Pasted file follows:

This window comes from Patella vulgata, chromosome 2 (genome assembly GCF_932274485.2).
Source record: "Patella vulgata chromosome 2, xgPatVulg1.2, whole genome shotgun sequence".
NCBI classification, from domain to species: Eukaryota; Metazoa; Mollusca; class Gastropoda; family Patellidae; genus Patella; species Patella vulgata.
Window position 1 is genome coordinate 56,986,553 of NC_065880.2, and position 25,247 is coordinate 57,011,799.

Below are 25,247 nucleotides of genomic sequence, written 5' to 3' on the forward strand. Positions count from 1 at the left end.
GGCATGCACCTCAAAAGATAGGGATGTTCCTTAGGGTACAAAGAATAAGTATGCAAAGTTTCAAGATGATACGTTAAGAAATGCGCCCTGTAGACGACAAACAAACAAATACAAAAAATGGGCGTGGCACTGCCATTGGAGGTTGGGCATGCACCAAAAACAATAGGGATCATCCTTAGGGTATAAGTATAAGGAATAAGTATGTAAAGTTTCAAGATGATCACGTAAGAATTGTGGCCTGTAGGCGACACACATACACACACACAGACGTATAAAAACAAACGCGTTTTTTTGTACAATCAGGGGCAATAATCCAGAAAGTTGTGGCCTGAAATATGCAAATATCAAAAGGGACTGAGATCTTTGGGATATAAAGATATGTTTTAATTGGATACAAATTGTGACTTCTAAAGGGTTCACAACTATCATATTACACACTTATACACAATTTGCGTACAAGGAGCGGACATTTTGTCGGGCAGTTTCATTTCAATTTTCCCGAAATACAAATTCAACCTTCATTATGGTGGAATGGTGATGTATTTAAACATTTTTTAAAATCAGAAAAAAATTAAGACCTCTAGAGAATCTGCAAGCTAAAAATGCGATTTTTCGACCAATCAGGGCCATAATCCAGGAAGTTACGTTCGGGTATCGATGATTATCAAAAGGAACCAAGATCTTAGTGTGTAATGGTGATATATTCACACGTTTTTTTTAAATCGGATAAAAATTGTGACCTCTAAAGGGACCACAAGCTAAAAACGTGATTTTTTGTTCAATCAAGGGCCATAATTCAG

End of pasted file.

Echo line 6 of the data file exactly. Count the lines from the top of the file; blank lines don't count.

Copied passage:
GGCATGCACCTCAAAAGATAGGGATGTTCCTTAGGGTACAAAGAATAAGTATGCAAAGTTTCAAGATGATACGTTAAGAAATGCGCCCTGTAGACGACAAACAAACAAATACAAAAAATGGGCGTGGCACTGCCATTGGAGGTTGGGCATGCACCAAAAACAATAGGGATCATCCTTAGGGTATAAGTATAAGGAATAAGTATGTAAAGTTTCAAGATGATCACGTAAGAATTGTGGCCTGTAGGCGACACACATACACACACACAGACGTATAAAAACAAACGCGTTTTTTTGTACAATCAGGGGCAATAATCCAGAAAGTTGTGGCCTGAAATATGCAAATATCAAAAGGGACTGAGATCTTTGGGATATAAAGATATGTTTTAATTGGATACAAATTGTGACTTCTAAAGGGTTCACAACTATCATATTACACACTTATACACAATTTGCGTACAAGGAGCGGACATTTTGTCGGGCAGTTTCATTTCAATTTTCCCGAAATACAAATTCAACCTTCATTATGGTGGAATGGTGATGTATTTAAACATTTTTTAAAATCAGAAAAAAATTAAGACCTCTAGAGAATCTGCAAGCTAAAAATGCGATTTTTCGACCAATCAGGGCCATAATCCAGGAAGTTACGTTCGGGTATCGATGATTATCAAAAGGAACCAAGATCTTAGTGTGTAATGGTGATATATTCACACGTTTTTTTTAAATCGGATAAAAATTGTGACCTCTAAAGGGACCACAAGCTAAAAACGTGATTTTTTGTTCAATCAAGGGCCATAATTCAG